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Ann Clin Transl Neurol. 2014 Apr;1(4):272-83. doi: 10.1002/acn3.55. Epub 2014 Mar 26.

Heterogeneity of oligodendrocyte progenitor cells in adult human brain.

Author information

1
Neuroimmunology Unit, Montreal Neurological Institute, McGill University Montreal, Quebec, Canada, H3A 2B4.
2
Center for Neuronal Survival, Montreal Neurological Institute, McGill University Montreal, Quebec, Canada, H3A 2B4.
3
Institute of Parasitology, McGill University Montreal, Quebec, Canada, H9X 3V9.

Abstract

OBJECTIVE:

Remyelination in multiple sclerosis has been attributed to the presence of oligodendrocyte progenitor cells (OPCs) in brain parenchyma. However, the precise identity of these progenitors is poorly defined. Here, we characterized populations of OPCs in the adult human brain and examined their myelination capacity and profile of miRNAs. Comparisons were made with fetal OPCs and mature oligodendrocytes.

METHODS:

We isolated human adult and fetal (early-to-mid second trimester) OPCs from surgically resected brain tissues using O4-, A2B5-, and MOG-directed fluorescence activated cell sorting and transplanted them into dysmyelinated shiverer slices to examine their myelination capacity. We used qRT-PCR to analyze expression of selective miRNAs implicated in OPC biology.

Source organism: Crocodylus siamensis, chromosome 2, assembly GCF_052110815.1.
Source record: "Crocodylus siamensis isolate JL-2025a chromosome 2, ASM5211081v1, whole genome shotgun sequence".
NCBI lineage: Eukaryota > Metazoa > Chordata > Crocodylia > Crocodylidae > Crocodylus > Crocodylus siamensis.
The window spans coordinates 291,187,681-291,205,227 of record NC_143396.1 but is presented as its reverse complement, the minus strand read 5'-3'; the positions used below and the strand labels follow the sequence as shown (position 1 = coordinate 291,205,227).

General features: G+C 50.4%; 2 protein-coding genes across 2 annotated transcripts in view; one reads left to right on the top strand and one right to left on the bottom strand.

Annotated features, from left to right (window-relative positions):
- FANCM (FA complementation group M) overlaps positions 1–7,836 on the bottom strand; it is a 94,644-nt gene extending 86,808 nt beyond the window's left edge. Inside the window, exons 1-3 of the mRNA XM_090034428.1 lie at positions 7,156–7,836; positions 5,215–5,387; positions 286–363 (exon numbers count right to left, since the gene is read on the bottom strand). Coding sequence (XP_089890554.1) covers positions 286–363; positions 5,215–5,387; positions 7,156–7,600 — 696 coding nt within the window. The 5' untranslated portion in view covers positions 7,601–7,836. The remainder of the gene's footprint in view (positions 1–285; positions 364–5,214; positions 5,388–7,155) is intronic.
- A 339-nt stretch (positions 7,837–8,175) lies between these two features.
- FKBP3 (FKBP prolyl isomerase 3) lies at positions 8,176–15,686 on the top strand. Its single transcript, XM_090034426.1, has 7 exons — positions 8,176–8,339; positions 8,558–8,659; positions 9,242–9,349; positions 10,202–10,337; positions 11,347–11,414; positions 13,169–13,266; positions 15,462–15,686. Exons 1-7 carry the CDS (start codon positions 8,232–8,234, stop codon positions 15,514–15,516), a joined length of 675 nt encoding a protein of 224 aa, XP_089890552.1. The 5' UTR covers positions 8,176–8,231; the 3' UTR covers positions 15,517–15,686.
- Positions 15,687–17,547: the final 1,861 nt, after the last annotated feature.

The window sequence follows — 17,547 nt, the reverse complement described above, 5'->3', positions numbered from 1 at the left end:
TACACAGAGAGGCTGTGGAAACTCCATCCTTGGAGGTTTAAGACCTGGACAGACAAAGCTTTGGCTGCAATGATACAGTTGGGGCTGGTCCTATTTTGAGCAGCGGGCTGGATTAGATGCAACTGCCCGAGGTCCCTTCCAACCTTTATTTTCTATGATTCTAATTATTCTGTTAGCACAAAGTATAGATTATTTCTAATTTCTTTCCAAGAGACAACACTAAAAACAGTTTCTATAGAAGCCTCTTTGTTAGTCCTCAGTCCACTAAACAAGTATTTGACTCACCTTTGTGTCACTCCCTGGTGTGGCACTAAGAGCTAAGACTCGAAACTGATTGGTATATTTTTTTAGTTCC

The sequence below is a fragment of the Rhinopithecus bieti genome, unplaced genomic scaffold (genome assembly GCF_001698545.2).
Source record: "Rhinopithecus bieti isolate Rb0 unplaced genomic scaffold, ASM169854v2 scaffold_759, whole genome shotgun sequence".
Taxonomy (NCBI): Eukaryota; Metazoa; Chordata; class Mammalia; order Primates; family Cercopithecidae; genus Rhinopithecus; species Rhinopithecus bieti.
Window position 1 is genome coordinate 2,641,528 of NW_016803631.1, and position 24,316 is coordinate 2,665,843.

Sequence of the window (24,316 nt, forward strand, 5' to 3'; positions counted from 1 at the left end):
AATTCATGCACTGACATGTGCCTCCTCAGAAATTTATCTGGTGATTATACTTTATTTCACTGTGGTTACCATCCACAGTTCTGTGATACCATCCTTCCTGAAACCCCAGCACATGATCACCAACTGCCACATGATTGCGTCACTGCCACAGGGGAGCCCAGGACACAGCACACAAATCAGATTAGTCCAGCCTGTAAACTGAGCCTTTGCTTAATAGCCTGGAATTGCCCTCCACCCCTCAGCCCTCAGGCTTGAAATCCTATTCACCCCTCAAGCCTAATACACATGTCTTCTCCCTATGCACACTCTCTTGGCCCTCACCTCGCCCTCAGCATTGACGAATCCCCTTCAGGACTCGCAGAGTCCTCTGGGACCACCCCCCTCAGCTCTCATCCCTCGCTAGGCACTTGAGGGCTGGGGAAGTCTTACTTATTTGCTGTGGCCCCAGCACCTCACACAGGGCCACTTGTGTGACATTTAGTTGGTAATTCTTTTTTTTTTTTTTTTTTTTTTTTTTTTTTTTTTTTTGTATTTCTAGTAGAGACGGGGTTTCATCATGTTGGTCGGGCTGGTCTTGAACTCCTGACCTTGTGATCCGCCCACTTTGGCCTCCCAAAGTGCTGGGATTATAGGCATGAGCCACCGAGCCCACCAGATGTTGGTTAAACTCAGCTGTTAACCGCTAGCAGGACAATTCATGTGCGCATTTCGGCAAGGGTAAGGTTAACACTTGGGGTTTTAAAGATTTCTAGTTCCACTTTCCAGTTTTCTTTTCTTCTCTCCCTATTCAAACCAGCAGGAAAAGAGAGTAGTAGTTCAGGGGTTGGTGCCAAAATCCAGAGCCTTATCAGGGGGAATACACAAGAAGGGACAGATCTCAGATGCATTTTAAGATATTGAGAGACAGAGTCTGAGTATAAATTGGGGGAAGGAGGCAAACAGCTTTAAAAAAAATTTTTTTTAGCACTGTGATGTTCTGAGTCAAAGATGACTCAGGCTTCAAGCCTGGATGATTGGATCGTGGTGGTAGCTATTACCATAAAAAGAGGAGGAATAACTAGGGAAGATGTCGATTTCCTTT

RESULTS:

Three subsets of putative OPCs were identified in adult brains: (1) A2B5(+), (2) O4(low), and (3) A2B5(+)O4(high)MOG(+) progenitors. In comparison, fetal brains contained (1) A2B5(+), (2) O4(+), and (3) A2B5(+)O4(+) progenitors, but no MOG(+) cells. We demonstrate that like fetal OPCs, adult OPCs have the capacity to ensheathe cerebellar axons. However, adult OPCs exhibit low to undetectable expression of miRNAs that were highly expressed in O4-expressing fetal OPCs. Adult OPCs also express different miRNAs compared to mature oligodendrocytes.

INTERPRETATION:

We conclude that phenotypically distinct subsets of OPCs are present in adult human brain and these OPCs show differential miRNA expression compared to fetal OPCs and mature oligodendrocytes. These suggest that remyelination in adult brain may involve multiple populations of progenitors within the brain and that OPC differentiation in adulthood may be differentially regulated compared to development.

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